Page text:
These guys did a great job. Simply getting around in a foreign country, especially in Asia, can be extremely challenging. And on top of that, they accomplished a great deal by actually meeting with sufferers and the doctors treating them. As they said during the documentary, most places have the facilities to treat leprosy but it is the social stigma holding progress back, and this pair have done their part in bringing more awareness of the disease to armchair philosophers. I live in Thailand and often see leprosy sufferers, usually begging on the streets, where passers by will put a few coins in their cup to to feel a bit better about themselves. However, few take the time to extend the warmth of genuine humanity to these downtrodden victims. These documentary makers have taught me things I didn't know about leprosy and they have brought light and happiness into several people's lives, including their own.

  11. christine hewitt

    I'm 12 minutes into watching this film and I still confused as to whether this is actually a documentary on leprosy, or a home movie about two bros on a gap year vacation. Seriously, how has this won awards!?

  12. Eve Vee

    Although I try and refrain myself from forming any sort of opinion about the people who made the film or the topic until I've seen the whole thing and done some research, but I just have a comment.... why does it always seem to me like a lot of those who say they go over with kindness in their heart speak as if they are holding up a specimen with a gloved hand?
    He has already done a "couple projects about the subject matter"?
    I'm all for helping people, but when I watch these sorts of documentaries it feels like asians and africans are talked about with the same cadence as animals or scenery.

  13. Eve Vee

    Id also like to say how amused I am at the varying levels of sunburn presented throughout this film haha.

  14. ckm

    This is narcissistic self indulgent bulls*it ''a grand adventurer'' type thing. The two man featured in this documentary are not considering the weight of the topic . They have no understanding or empty . They made a story about them self's not the people affected . This documentary is a waste of time.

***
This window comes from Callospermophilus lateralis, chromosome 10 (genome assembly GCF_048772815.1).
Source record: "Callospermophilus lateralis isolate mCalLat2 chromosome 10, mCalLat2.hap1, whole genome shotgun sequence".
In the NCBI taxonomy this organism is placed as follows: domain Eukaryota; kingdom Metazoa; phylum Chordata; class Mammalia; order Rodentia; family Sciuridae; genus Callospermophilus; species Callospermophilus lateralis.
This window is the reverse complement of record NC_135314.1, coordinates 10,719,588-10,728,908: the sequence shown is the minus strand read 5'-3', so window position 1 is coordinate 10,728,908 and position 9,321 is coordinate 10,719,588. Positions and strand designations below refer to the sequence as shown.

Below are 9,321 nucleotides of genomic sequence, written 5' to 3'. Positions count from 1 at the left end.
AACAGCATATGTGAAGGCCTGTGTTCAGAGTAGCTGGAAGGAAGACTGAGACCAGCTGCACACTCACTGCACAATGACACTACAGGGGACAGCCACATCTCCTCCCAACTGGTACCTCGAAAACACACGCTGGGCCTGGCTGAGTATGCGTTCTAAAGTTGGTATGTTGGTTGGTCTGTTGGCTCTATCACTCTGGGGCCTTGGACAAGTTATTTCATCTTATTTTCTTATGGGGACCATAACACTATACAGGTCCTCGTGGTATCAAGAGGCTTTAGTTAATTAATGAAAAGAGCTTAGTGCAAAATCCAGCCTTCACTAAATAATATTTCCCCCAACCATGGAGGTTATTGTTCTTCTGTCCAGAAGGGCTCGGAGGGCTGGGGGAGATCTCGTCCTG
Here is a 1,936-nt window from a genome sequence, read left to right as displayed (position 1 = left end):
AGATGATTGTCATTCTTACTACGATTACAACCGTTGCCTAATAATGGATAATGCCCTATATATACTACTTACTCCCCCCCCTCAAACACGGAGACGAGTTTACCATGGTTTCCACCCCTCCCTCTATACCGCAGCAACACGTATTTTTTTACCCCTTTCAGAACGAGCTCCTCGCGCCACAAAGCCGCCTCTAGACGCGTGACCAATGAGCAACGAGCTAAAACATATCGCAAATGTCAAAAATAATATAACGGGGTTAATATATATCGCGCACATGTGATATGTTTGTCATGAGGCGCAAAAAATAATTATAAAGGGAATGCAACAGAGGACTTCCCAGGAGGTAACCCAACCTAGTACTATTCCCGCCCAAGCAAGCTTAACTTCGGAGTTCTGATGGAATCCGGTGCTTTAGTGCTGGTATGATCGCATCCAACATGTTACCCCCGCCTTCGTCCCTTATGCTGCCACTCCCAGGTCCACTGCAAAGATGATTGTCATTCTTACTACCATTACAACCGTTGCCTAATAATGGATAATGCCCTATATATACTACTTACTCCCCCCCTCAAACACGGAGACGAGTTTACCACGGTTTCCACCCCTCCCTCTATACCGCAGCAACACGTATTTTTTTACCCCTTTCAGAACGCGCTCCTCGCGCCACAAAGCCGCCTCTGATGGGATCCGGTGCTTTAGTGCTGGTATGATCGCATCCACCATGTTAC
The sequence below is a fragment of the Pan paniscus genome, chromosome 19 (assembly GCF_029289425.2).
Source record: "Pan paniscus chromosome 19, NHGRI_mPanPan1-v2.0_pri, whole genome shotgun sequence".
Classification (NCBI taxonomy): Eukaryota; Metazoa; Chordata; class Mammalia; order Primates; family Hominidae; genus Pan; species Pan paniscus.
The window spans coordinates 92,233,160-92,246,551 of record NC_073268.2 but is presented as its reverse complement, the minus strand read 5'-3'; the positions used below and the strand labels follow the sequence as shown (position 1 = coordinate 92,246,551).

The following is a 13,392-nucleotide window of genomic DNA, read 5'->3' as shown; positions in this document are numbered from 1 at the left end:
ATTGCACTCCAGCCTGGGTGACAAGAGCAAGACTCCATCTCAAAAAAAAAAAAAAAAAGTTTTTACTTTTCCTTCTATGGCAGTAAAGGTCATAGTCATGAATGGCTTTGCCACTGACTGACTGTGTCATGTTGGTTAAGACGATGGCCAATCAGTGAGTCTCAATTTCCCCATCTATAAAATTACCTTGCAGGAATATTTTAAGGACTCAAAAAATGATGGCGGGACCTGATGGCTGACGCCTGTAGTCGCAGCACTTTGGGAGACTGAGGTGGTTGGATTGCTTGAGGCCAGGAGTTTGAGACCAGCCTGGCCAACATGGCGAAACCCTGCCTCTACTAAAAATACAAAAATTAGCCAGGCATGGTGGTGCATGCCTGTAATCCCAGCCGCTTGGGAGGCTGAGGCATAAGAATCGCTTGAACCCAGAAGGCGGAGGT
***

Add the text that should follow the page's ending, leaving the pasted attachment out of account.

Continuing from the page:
15. justbored

    It's really amazing to see that these people infected with leprosy have not given up in their hopes and will to survive despite the pain and suffering they have to endure. Personally i think that this documentary has the potential to become even better if only these guys had focused more on the main topic and skipped over the unnecessary sharing of information about their friendship and school life or in other words ; their private lives. Not being ignorant, I loved the way they showed and expressed the culture and tradition of those countries or colonies they've visited and nonetheless shared those details or perspectives while trying to impress the viewers and broaden their views about the world and therefore also increases their knowledge. Being a southeast asian myself, I'm really glad that i've learned a lot about leprosy, humanity, culture and tradition about the other countries in southeast Asia throughout watching this documentary. I'm sorry for my bad english and misused of words. I hope that the people who have watched this documentary as well as myself will try to look more to the bright and positive side about the whole presentation and ignore the lackness found in this documentary.

  16. Judith Iscariot

    I think about 20 minutes total was spent on the actual issue of the stigma related to leprosy rather than having the camera focused on the two men who made this and them commenting on things unrelated to (or marginally related to) the subject matter.